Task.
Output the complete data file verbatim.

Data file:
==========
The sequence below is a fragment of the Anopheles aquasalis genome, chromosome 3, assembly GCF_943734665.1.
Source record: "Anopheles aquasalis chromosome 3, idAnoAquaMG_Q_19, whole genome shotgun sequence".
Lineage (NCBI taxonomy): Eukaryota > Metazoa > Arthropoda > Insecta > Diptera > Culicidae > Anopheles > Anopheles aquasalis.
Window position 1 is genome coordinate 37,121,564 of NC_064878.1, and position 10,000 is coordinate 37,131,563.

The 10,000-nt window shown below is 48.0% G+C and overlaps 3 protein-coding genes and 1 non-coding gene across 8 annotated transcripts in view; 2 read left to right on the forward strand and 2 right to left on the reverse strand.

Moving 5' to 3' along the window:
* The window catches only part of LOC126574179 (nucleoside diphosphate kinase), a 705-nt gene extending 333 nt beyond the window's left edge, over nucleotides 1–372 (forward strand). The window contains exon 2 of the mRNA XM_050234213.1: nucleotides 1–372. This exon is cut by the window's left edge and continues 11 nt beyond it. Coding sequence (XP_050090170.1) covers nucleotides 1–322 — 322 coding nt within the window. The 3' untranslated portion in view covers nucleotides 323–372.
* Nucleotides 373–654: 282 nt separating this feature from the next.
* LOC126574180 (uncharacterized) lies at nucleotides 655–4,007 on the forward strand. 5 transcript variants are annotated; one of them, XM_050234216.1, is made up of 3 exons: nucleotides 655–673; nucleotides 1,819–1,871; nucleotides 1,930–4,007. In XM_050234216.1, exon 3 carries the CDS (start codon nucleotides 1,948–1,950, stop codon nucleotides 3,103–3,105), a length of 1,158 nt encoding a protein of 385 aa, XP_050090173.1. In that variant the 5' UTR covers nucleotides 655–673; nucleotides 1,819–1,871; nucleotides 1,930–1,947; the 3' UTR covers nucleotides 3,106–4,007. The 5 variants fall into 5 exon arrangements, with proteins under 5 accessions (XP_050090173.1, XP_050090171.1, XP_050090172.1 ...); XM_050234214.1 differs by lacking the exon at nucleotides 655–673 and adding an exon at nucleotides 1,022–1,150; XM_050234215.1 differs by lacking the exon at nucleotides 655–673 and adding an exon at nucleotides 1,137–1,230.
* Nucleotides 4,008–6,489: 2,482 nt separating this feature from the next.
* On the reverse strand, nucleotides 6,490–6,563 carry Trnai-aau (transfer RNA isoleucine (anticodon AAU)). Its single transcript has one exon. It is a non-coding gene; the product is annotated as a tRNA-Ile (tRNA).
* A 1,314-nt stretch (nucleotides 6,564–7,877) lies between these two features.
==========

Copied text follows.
The sequence below is a fragment of the Anopheles aquasalis genome, chromosome 3, assembly GCF_943734665.1.
Source record: "Anopheles aquasalis chromosome 3, idAnoAquaMG_Q_19, whole genome shotgun sequence".
Lineage (NCBI taxonomy): Eukaryota > Metazoa > Arthropoda > Insecta > Diptera > Culicidae > Anopheles > Anopheles aquasalis.
Window position 1 is genome coordinate 37,121,564 of NC_064878.1, and position 10,000 is coordinate 37,131,563.

The 10,000-nt window shown below is 48.0% G+C and overlaps 3 protein-coding genes and 1 non-coding gene across 8 annotated transcripts in view; 2 read left to right on the forward strand and 2 right to left on the reverse strand.

Moving 5' to 3' along the window:
* The window catches only part of LOC126574179 (nucleoside diphosphate kinase), a 705-nt gene extending 333 nt beyond the window's left edge, over nucleotides 1–372 (forward strand). The window contains exon 2 of the mRNA XM_050234213.1: nucleotides 1–372. This exon is cut by the window's left edge and continues 11 nt beyond it. Coding sequence (XP_050090170.1) covers nucleotides 1–322 — 322 coding nt within the window. The 3' untranslated portion in view covers nucleotides 323–372.
* Nucleotides 373–654: 282 nt separating this feature from the next.
* LOC126574180 (uncharacterized) lies at nucleotides 655–4,007 on the forward strand. 5 transcript variants are annotated; one of them, XM_050234216.1, is made up of 3 exons: nucleotides 655–673; nucleotides 1,819–1,871; nucleotides 1,930–4,007. In XM_050234216.1, exon 3 carries the CDS (start codon nucleotides 1,948–1,950, stop codon nucleotides 3,103–3,105), a length of 1,158 nt encoding a protein of 385 aa, XP_050090173.1. In that variant the 5' UTR covers nucleotides 655–673; nucleotides 1,819–1,871; nucleotides 1,930–1,947; the 3' UTR covers nucleotides 3,106–4,007. The 5 variants fall into 5 exon arrangements, with proteins under 5 accessions (XP_050090173.1, XP_050090171.1, XP_050090172.1 ...); XM_050234214.1 differs by lacking the exon at nucleotides 655–673 and adding an exon at nucleotides 1,022–1,150; XM_050234215.1 differs by lacking the exon at nucleotides 655–673 and adding an exon at nucleotides 1,137–1,230.
* Nucleotides 4,008–6,489: 2,482 nt separating this feature from the next.
* On the reverse strand, nucleotides 6,490–6,563 carry Trnai-aau (transfer RNA isoleucine (anticodon AAU)). Its single transcript has one exon. It is a non-coding gene; the product is annotated as a tRNA-Ile (tRNA).
* A 1,314-nt stretch (nucleotides 6,564–7,877) lies between these two features.